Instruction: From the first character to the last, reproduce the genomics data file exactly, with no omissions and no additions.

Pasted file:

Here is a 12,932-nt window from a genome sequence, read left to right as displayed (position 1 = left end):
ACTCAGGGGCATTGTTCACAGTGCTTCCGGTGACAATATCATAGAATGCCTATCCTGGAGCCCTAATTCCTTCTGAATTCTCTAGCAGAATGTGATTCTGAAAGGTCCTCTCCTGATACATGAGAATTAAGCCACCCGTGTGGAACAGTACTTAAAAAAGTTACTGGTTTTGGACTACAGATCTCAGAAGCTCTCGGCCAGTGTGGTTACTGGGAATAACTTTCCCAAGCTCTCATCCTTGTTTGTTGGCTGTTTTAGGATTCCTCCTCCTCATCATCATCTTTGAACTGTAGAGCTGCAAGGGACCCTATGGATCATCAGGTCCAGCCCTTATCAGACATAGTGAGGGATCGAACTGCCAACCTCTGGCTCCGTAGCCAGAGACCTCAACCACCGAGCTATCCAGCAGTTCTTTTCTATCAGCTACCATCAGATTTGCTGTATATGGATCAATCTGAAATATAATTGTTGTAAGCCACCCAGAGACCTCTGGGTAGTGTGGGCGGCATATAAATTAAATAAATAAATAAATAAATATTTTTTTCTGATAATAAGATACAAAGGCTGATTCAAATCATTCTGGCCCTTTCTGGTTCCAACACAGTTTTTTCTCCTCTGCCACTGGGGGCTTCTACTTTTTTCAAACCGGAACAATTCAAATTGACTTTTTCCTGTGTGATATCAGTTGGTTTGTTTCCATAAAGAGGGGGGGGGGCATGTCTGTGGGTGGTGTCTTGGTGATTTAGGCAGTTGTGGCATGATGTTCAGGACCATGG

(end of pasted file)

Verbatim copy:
Here is a 12,932-nt window from a genome sequence, read left to right as displayed (position 1 = left end):
ACTCAGGGGCATTGTTCACAGTGCTTCCGGTGACAATATCATAGAATGCCTATCCTGGAGCCCTAATTCCTTCTGAATTCTCTAGCAGAATGTGATTCTGAAAGGTCCTCTCCTGATACATGAGAATTAAGCCACCCGTGTGGAACAGTACTTAAAAAAGTTACTGGTTTTGGACTACAGATCTCAGAAGCTCTCGGCCAGTGTGGTTACTGGGAATAACTTTCCCAAGCTCTCATCCTTGTTTGTTGGCTGTTTTAGGATTCCTCCTCCTCATCATCATCTTTGAACTGTAGAGCTGCAAGGGACCCTATGGATCATCAGGTCCAGCCCTTATCAGACATAGTGAGGGATCGAACTGCCAACCTCTGGCTCCGTAGCCAGAGACCTCAACCACCGAGCTATCCAGCAGTTCTTTTCTATCAGCTACCATCAGATTTGCTGTATATGGATCAATCTGAAATATAATTGTTGTAAGCCACCCAGAGACCTCTGGGTAGTGTGGGCGGCATATAAATTAAATAAATAAATAAATAAATATTTTTTTCTGATAATAAGATACAAAGGCTGATTCAAATCATTCTGGCCCTTTCTGGTTCCAACACAGTTTTTTCTCCTCTGCCACTGGGGGCTTCTACTTTTTTCAAACCGGAACAATTCAAATTGACTTTTTCCTGTGTGATATCAGTTGGTTTGTTTCCATAAAGAGGGGGGGGGGCATGTCTGTGGGTGGTGTCTTGGTGATTTAGGCAGTTGTGGCATGATGTTCAGGACCATGG